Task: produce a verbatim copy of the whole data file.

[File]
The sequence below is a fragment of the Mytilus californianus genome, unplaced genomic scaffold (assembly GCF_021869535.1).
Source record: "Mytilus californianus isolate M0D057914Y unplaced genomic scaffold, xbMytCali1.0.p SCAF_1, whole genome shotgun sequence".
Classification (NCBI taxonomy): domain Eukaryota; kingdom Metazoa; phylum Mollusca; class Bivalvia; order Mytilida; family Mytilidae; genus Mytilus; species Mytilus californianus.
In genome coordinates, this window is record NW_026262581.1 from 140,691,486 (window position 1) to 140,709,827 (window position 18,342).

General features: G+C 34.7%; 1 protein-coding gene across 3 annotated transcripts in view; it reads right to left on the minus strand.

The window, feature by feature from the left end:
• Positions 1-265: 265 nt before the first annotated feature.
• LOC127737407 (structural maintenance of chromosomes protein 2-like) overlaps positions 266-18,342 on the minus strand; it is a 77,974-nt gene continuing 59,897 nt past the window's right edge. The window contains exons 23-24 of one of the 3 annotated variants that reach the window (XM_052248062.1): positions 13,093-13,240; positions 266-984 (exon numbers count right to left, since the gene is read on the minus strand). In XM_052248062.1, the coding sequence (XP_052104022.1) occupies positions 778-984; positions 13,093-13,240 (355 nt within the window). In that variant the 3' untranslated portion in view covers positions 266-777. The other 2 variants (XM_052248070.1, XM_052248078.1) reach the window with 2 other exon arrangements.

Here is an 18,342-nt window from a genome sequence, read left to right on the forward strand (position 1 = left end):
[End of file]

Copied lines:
The sequence below is a fragment of the Mytilus californianus genome, unplaced genomic scaffold (assembly GCF_021869535.1).
Source record: "Mytilus californianus isolate M0D057914Y unplaced genomic scaffold, xbMytCali1.0.p SCAF_1, whole genome shotgun sequence".
Classification (NCBI taxonomy): domain Eukaryota; kingdom Metazoa; phylum Mollusca; class Bivalvia; order Mytilida; family Mytilidae; genus Mytilus; species Mytilus californianus.
In genome coordinates, this window is record NW_026262581.1 from 140,691,486 (window position 1) to 140,709,827 (window position 18,342).

General features: G+C 34.7%; 1 protein-coding gene across 3 annotated transcripts in view; it reads right to left on the minus strand.

The window, feature by feature from the left end:
• Positions 1-265: 265 nt before the first annotated feature.
• LOC127737407 (structural maintenance of chromosomes protein 2-like) overlaps positions 266-18,342 on the minus strand; it is a 77,974-nt gene continuing 59,897 nt past the window's right edge. The window contains exons 23-24 of one of the 3 annotated variants that reach the window (XM_052248062.1): positions 13,093-13,240; positions 266-984 (exon numbers count right to left, since the gene is read on the minus strand). In XM_052248062.1, the coding sequence (XP_052104022.1) occupies positions 778-984; positions 13,093-13,240 (355 nt within the window). In that variant the 3' untranslated portion in view covers positions 266-777. The other 2 variants (XM_052248070.1, XM_052248078.1) reach the window with 2 other exon arrangements.

Here is an 18,342-nt window from a genome sequence, read left to right on the forward strand (position 1 = left end):